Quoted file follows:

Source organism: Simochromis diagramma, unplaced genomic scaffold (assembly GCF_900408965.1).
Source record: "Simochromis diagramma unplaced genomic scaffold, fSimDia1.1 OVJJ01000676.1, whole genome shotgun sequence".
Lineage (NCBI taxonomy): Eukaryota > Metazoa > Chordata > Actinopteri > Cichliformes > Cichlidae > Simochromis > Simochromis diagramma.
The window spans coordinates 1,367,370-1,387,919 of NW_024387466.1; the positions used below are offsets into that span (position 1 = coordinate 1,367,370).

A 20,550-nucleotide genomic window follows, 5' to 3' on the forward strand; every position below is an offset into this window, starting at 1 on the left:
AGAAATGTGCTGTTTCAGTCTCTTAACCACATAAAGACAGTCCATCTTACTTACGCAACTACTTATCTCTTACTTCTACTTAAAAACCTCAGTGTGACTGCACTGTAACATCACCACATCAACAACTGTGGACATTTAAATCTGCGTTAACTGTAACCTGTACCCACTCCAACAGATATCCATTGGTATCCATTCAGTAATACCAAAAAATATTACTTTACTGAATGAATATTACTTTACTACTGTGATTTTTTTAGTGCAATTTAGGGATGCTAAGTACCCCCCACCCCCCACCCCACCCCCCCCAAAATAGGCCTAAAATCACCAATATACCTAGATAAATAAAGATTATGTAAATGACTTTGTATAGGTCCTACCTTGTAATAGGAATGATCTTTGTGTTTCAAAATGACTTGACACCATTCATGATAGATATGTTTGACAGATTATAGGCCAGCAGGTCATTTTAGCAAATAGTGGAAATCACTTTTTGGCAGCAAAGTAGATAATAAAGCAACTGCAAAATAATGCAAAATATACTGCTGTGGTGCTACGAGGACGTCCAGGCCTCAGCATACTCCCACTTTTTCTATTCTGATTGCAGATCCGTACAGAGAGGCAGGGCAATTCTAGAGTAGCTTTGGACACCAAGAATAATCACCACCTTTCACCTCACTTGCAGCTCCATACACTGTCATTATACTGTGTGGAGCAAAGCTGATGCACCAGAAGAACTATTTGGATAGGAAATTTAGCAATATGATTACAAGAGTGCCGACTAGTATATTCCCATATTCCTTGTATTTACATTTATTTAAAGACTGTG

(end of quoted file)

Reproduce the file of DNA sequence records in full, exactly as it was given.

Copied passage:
Source organism: Simochromis diagramma, unplaced genomic scaffold (assembly GCF_900408965.1).
Source record: "Simochromis diagramma unplaced genomic scaffold, fSimDia1.1 OVJJ01000676.1, whole genome shotgun sequence".
Lineage (NCBI taxonomy): Eukaryota > Metazoa > Chordata > Actinopteri > Cichliformes > Cichlidae > Simochromis > Simochromis diagramma.
The window spans coordinates 1,367,370-1,387,919 of NW_024387466.1; the positions used below are offsets into that span (position 1 = coordinate 1,367,370).

A 20,550-nucleotide genomic window follows, 5' to 3' on the forward strand; every position below is an offset into this window, starting at 1 on the left:
AGAAATGTGCTGTTTCAGTCTCTTAACCACATAAAGACAGTCCATCTTACTTACGCAACTACTTATCTCTTACTTCTACTTAAAAACCTCAGTGTGACTGCACTGTAACATCACCACATCAACAACTGTGGACATTTAAATCTGCGTTAACTGTAACCTGTACCCACTCCAACAGATATCCATTGGTATCCATTCAGTAATACCAAAAAATATTACTTTACTGAATGAATATTACTTTACTACTGTGATTTTTTTAGTGCAATTTAGGGATGCTAAGTACCCCCCACCCCCCACCCCACCCCCCCCAAAATAGGCCTAAAATCACCAATATACCTAGATAAATAAAGATTATGTAAATGACTTTGTATAGGTCCTACCTTGTAATAGGAATGATCTTTGTGTTTCAAAATGACTTGACACCATTCATGATAGATATGTTTGACAGATTATAGGCCAGCAGGTCATTTTAGCAAATAGTGGAAATCACTTTTTGGCAGCAAAGTAGATAATAAAGCAACTGCAAAATAATGCAAAATATACTGCTGTGGTGCTACGAGGACGTCCAGGCCTCAGCATACTCCCACTTTTTCTATTCTGATTGCAGATCCGTACAGAGAGGCAGGGCAATTCTAGAGTAGCTTTGGACACCAAGAATAATCACCACCTTTCACCTCACTTGCAGCTCCATACACTGTCATTATACTGTGTGGAGCAAAGCTGATGCACCAGAAGAACTATTTGGATAGGAAATTTAGCAATATGATTACAAGAGTGCCGACTAGTATATTCCCATATTCCTTGTATTTACATTTATTTAAAGACTGTG